CoArc, Bicuspid AV, ASD, PDA, Pulmonary Insufficency
(See Normal Heart Image for comparison)
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- Atrial Septal Defect (ASD) [septum=wall between the chambers of the heart, atriums=top chambers of the heart] – holes in the inner walls of the heart allowing extra blood flow between the two upper chambers of the heart (atriums).
- Bicuspid Aortic Valve [aortic=the main artery leaving the heart, bi=two, cusps=the parts of a heart valve that can open and close] – a heart defect where 2 of the 3 cusps of the aortic valve are fused together. This lessens the amount of blood that can fit through the valve because the valve can’t open all the way.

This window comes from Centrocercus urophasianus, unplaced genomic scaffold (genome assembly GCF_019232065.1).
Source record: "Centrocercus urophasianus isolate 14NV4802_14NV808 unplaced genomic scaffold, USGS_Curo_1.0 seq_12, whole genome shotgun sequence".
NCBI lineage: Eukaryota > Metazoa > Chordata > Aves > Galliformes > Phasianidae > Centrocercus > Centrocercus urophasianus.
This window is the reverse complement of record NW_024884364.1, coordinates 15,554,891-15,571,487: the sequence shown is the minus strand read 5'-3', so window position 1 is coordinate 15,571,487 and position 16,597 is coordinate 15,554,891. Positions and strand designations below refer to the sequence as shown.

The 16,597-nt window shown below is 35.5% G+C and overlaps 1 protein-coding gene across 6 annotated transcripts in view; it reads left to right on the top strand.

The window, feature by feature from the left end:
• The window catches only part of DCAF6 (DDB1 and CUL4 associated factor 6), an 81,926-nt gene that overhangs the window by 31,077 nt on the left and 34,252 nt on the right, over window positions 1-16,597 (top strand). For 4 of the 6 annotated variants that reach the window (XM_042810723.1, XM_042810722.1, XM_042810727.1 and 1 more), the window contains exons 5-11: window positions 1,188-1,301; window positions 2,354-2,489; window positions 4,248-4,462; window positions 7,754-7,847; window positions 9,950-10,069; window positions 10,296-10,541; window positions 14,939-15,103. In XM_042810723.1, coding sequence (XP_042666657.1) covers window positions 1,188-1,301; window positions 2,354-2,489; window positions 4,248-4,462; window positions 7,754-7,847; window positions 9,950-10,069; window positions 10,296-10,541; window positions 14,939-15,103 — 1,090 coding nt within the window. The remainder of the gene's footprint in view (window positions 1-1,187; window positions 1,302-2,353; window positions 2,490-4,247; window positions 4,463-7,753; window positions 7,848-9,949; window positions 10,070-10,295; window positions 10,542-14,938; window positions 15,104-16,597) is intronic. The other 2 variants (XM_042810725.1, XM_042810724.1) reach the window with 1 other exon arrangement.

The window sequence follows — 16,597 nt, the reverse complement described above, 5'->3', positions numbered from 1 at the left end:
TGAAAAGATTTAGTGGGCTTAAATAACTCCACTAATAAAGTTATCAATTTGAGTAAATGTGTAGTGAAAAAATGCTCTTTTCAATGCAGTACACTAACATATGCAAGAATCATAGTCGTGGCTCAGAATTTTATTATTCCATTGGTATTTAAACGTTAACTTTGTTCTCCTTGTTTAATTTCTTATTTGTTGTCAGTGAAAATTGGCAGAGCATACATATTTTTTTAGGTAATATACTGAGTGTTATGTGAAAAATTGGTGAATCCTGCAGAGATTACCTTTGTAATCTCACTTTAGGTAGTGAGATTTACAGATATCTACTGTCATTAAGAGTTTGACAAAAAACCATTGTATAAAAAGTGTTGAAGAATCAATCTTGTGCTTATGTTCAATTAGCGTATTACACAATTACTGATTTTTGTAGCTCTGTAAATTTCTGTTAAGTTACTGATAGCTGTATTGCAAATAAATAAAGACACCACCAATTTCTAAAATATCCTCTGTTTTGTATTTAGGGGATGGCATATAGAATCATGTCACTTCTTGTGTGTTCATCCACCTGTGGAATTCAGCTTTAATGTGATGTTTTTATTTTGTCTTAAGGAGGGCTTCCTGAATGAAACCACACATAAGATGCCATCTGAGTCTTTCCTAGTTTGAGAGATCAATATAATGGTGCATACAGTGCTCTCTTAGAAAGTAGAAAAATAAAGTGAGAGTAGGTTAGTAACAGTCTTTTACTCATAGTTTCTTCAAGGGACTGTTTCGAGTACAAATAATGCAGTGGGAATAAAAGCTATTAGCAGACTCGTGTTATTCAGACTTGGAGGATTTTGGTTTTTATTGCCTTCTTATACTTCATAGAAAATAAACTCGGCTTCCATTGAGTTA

- Coarctation of the Aorta (coarc.) [coarctation=narrowing] – a narrowing of the aorta just after the aortic arch. This decreases blood flow to the body and increases pressures in the heart.
- mild Left Ventricular Hypertrophy [ventricles=lower chambers of the heart,hyper=excessive, trophy=condition of growth] thickening of the ventricular walls because the heart is working too hard.
- Patent Ductus Arteriosus (PDA) [patent=open, ductus=duct, arteriosus=artery] – an extra passageway between the pulmonary artery (carrying oxygen-poor blood from the heart to the lungs) and the aorta (carrying oxygen-rich blood from the heart to the body). The ductus arteriosus is open in a fetus. This allows extra bloodflow in the forming baby while it’s getting oxygen from Mom instead of its own lungs. The PDA normally closes around 10 days after birth.
- Pulmonary Insufficiency (PI) [pulmonary=having to do with the lungs]- the pulmonary valve can’t close completely. This allows blood to flow back into the right ventricle from the pulmonary artery instead of all of it going to the lungs.